Vanessa Crocini: I went to Kenya by myself with my camera and my microphone and spent 5 weeks with Grace and the girls to build a trusting relationship with the girls. I didn't shoot the first couple of days so that everyone could get comfortable with me. I filmed them in their professional and personal environments, including some of the slums where the girls' mothers live. I shot in three different slums : Mathare in Ngon, Mathare and Kibera in Nairobi. This was done with the help of Kelvin Nyangweso, a local shooter, who used a GoPro. I was walking backwards, trying to focus on the shoot. It would be difficult at times, not to be distracted by the surroundings. I wasn't scared. However, I always wanted to make sure I was not invading the space or taking away the dignity of people. I wanted to respect the space I was allowed to walk in. It was a lot to take in, being the only person in the crew. I had no one to talk to at the end of the day about what needed to be done next. I allowed myself to get involved in the lives of Grace and the girls, to elaborate on incidents. Interviews were emotional at times.
|"GtoG is an inspiring positive story about a group of young women."- Vanessa Crocini (Photo: Crocini)|
WOMEN & AFRICA: What do you hope the W&A community will gain from watching your documentary 'Get Together Girls'?
Vanessa Crocini: Many Kenyan women and men that told me that they were not aware of certain situations. And I think I can say other African women too. I felt that viewers will benefit from the information and stories shared in the film. The girls of GtoG are incredibly strong ; they have a lot to teach to any woman. Going through difficulties and never lose hope is one big thing that can be taken from the film. It is also important to know that community projects like Get Together Girls are not always easy to set up. There are ups and downs on a daily basis, but to keep the final goal is mind is essential for success. Get Together Girls is an inspiring positive story about a group of young women.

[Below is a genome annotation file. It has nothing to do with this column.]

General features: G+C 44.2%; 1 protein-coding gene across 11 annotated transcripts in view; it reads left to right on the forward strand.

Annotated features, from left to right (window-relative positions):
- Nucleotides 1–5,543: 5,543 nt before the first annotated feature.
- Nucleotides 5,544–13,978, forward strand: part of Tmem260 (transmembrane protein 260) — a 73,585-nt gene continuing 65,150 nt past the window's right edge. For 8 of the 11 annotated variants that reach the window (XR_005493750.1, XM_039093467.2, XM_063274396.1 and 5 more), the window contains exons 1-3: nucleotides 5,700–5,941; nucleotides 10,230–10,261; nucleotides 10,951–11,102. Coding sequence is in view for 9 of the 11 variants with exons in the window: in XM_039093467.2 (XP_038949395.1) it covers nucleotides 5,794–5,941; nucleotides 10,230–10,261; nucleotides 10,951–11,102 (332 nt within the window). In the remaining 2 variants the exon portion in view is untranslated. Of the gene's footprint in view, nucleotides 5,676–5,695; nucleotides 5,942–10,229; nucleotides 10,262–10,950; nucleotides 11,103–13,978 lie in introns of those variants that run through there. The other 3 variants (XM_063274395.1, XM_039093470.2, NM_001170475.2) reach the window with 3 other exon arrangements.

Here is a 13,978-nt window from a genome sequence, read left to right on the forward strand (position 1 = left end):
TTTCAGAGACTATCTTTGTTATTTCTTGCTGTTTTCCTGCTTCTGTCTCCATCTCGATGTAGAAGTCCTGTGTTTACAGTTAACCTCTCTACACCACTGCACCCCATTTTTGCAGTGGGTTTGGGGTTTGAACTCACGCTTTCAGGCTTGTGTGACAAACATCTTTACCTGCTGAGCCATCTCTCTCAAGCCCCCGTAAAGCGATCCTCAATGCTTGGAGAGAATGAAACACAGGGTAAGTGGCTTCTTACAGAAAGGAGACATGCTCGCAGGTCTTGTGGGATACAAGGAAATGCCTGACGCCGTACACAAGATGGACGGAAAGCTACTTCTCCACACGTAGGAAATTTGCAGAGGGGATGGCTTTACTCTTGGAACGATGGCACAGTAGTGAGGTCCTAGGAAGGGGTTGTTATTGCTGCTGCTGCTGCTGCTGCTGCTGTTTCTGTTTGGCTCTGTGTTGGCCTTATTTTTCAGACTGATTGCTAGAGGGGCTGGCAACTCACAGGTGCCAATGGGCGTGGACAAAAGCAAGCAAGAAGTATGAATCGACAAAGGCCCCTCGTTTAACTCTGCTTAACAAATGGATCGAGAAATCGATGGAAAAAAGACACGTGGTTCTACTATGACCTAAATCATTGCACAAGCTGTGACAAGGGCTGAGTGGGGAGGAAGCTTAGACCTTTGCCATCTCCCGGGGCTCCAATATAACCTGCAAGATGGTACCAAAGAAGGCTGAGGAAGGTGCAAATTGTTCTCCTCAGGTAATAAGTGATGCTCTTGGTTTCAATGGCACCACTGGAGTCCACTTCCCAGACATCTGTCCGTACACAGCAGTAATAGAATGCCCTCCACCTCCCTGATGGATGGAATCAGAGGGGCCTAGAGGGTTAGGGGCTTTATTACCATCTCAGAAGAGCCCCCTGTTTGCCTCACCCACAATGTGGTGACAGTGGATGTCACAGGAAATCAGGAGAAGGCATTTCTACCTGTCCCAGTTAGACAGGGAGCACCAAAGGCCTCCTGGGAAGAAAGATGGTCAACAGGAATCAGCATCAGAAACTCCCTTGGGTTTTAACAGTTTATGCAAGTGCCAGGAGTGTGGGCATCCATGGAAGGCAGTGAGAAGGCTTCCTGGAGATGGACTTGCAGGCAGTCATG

|"I was walking backwards, trying to focus on the shoot."- Vanessa Crocini (Photo: Crocini)|
WOMEN & AFRICA: Your film 'Get Together Girls' has received numerous awards in various festivals. What's your take on this worldwide recognition?
Vanessa Crocini: I am incredibly happy how people receive the documentary. The awards from film festivals have made me understand that people want to be educated and informed about positive and inspiring stories like the Get Together Girls one. I love that people come to me after screenings and they are thankful for the exposure of a project like this one. Sometimes, it takes a film to inspire someone else to start something somewhere else in the world. The trailer and clips of Get Together Girls have been watched in 116 countries worldwide. This is an important step of empowerment for other women who face similar challenges. At times, everything seems hopeless. However, it takes one little seeds to grow a small plant that can become a tree. It is important to open people's minds because there is a lot of ignorance about the continent of Africa, its history, its countries, its cultures. The international media doesn't help at all to understand and to educate people. Bringing awareness of characters, stories and places around the world that many people would know otherwise is important. My goal is to share stories and to influence the way people think and encourage them to take actions.
For more info about the documentary 'Get Together Girls,' click here.